TRENTON – Legislation sponsored by Assembly Democrats Mila Jasey, Patrick Diegnan, Charles Mainor, Benjie Wimberly and Sheila Oliver to prohibit the administration of commercially-developed standardized assessments to students in grades K-2 received final legislative approval on Thursday and now heads to the Governor’s desk. The bill was approved 74-0 by the Assembly and 40-0 by the Senate on June 25.
“The pressure put on students and teachers by these assessments is counterproductive to learning,” said Jasey (D-Essex/Morris), who sits on the Assembly Education Committee. “There are already state and federally mandated tests that our students are required to take. There is no need to overburden students with yet another test, which takes time away from actual classroom instruction.”
“These students are just starting their formal education,” said Diegnan, who chairs the Assembly Education Committee. “While it is important to prepare these young students for the next grade, this can be done, probably more effectively, through creative teaching methods in the classroom that get kids excited about learning, instead of giving them yet another, multiple-choice test.”
The bill (A-3079) would prohibit a school district from administering a commercially-developed standardized assessment that is not required by state or federal law to students enrolled in Kindergarten through the second grade. The bill defines a “commercially-developed standardized assessment” as a test that requires all test takers to answer the same questions, or a selection of questions from a common bank of questions, in the same manner, and is developed and scored by an entity under a contract with a board of education. The bill would not preclude a classroom teacher or a board of education from developing, administering, and scoring a test in grades K-2.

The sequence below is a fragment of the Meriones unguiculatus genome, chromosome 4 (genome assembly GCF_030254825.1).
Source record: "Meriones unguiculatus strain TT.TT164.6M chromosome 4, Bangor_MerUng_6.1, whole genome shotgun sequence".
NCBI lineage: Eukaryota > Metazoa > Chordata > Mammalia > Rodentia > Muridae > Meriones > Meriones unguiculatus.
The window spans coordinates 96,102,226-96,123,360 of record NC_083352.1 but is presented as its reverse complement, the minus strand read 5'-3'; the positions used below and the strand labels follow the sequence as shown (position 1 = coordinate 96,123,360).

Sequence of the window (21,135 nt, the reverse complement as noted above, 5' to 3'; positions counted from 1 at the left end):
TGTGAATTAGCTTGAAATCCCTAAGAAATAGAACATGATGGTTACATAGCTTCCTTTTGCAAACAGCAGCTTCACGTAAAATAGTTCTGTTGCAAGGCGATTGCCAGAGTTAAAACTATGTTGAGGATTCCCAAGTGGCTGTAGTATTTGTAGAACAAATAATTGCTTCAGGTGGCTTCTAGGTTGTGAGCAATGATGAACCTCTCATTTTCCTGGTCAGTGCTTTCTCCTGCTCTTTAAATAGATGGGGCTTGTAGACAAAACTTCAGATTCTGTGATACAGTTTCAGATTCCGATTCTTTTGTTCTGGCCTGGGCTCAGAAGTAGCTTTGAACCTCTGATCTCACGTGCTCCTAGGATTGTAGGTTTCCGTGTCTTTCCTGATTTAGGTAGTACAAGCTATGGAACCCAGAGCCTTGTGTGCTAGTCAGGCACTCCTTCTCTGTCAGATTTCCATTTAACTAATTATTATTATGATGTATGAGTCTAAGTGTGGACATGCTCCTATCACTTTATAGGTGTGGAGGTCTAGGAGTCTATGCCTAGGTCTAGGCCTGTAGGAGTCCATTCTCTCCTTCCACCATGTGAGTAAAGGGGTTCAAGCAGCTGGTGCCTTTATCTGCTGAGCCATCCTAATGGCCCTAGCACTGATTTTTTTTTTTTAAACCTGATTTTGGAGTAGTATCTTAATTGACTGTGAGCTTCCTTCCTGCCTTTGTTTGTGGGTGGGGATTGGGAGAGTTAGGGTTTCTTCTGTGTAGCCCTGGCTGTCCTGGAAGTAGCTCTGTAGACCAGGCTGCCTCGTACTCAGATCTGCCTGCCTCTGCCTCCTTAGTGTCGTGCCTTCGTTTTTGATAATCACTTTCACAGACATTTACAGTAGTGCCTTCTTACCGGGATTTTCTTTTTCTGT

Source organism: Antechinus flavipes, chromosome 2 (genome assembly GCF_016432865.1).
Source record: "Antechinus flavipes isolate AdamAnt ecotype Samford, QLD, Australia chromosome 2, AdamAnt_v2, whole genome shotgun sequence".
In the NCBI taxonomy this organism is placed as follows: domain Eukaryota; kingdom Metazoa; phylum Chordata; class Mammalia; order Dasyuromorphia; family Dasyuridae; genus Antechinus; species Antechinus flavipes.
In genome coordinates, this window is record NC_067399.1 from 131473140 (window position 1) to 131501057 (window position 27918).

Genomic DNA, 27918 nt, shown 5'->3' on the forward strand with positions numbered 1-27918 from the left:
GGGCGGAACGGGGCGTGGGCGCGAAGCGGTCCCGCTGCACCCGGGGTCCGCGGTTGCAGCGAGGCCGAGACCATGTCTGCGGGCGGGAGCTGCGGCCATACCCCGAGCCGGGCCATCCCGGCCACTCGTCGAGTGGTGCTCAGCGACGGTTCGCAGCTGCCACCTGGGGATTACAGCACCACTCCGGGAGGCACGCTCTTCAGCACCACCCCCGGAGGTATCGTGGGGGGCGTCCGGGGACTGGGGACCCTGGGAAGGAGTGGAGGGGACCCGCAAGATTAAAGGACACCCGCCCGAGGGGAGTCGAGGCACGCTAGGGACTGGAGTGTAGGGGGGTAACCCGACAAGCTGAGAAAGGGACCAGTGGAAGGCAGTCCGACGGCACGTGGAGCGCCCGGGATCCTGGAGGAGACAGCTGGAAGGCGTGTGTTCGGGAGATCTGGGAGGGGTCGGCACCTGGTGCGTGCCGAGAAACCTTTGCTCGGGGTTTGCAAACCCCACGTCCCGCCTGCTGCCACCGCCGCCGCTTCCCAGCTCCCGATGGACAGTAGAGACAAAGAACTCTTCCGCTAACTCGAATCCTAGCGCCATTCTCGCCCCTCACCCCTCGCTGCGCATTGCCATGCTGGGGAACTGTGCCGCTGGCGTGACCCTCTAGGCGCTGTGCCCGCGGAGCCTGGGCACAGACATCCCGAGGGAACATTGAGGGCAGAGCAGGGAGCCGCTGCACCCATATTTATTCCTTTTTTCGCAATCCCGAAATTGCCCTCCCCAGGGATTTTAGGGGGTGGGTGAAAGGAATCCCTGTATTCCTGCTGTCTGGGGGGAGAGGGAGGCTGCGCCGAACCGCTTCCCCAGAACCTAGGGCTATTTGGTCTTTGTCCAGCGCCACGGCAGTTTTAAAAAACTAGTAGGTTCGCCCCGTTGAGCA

A commercially-developed standardized assessment shall not include diagnostic and formative assessments used by teaching staff members to identify particular student learning needs or the need for special services, or to modify instructional strategies to improve individual student learning.
“I understand the importance of testing to ensure that students are learning, but I don’t see the educational value in having students take more tests than what is already required, especially when the time spent preparing for a test can be better spent in actual instruction,” said Mainor (D-Hudson).
“We have to make sure that students are indeed absorbing the classroom lessons and tests are one way to do that. But administering multiple tests seems excessive, especially when there is so much concern about the effectiveness of standardized tests,” said Wimberly (D-Bergen/Passaic).
“Kids learn and test differently,” said Oliver (D-Essex). “Instead of tailoring curriculum around these standardized tests and using valuable class time to prepare students for these tests, schools should be focusing on how to best reach these young learners so they can all achieve academic success.”